And for lunch the next day? Well, after building a shelter, we all felt we had deserved a good lunch, but first we had to prepare it. Now, there are not many fish around in the woodland so these were ordered in from the local fishmonger, but that didn’t detract from the excitement of preparing it ourselves.
Now, I’ve often filleted my own fish, even a whole salmon at times, but never removed the guts or done so without the main use of a knife!
You use the knife to begin, scoring around the head, without going through the bone, and the tail. Then, it’s simply a question of running your thumb and forefinger down the backbone of the fish, squashing against the bone as you go and thus, pulling the bone away from the fish. I’m not sure it’s a method that John and Greg would think orthodox, but it certainly works and leaves not a shred of flesh left on the bones, even ensuring the pin bones are extracted! I’m giving it a go next time I buy my fish whole!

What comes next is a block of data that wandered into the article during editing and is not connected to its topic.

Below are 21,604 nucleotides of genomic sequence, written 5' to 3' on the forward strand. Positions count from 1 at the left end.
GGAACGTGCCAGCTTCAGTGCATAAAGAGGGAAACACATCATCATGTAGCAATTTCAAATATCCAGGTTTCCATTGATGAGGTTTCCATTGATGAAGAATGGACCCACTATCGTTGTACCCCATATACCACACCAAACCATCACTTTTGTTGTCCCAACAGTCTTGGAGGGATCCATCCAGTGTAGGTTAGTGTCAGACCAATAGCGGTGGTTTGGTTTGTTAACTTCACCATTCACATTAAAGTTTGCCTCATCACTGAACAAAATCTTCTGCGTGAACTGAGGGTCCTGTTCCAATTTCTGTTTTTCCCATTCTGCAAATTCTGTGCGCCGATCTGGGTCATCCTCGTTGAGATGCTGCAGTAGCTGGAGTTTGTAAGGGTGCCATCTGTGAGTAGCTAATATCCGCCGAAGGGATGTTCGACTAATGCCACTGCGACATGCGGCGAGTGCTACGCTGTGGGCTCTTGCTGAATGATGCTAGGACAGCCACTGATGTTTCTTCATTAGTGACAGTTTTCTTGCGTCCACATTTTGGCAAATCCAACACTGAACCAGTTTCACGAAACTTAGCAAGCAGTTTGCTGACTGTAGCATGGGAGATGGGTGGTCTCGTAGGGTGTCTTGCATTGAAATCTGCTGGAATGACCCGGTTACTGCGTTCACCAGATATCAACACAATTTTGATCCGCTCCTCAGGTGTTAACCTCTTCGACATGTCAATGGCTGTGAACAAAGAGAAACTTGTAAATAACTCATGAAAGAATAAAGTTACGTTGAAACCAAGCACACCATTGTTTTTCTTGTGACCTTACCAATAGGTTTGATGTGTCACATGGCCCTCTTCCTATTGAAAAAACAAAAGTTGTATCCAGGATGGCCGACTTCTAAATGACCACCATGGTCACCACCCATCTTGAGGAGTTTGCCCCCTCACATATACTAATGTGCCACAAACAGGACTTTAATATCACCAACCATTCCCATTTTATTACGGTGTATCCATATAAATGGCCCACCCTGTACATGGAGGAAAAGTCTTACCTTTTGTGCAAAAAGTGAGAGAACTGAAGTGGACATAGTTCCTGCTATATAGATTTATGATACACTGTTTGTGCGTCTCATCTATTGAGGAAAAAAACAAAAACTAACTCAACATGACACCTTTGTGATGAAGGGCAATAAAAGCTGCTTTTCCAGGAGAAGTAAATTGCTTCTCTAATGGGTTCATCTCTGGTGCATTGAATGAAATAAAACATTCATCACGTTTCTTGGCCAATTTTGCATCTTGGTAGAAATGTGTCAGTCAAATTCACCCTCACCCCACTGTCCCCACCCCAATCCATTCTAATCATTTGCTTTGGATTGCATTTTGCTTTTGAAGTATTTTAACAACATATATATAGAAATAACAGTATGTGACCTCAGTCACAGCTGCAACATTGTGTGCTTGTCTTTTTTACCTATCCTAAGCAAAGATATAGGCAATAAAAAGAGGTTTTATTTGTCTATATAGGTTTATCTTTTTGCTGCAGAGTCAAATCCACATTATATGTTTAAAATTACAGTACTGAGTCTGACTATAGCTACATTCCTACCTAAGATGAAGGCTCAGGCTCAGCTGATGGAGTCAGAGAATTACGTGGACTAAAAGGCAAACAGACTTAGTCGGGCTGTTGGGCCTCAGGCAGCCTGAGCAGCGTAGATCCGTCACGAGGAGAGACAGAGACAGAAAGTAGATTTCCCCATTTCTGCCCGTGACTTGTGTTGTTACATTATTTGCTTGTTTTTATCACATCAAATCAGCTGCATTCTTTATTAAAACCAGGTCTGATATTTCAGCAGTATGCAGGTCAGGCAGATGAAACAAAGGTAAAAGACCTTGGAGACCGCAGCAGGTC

When done, skewer the double fillet on two small, sharpened stick and wedge into a long, split stick of hazel. Toast over an open, smoky fire, then turn to crispen the skin.
Serve with new potatoes smothered in butter, salt and pepper.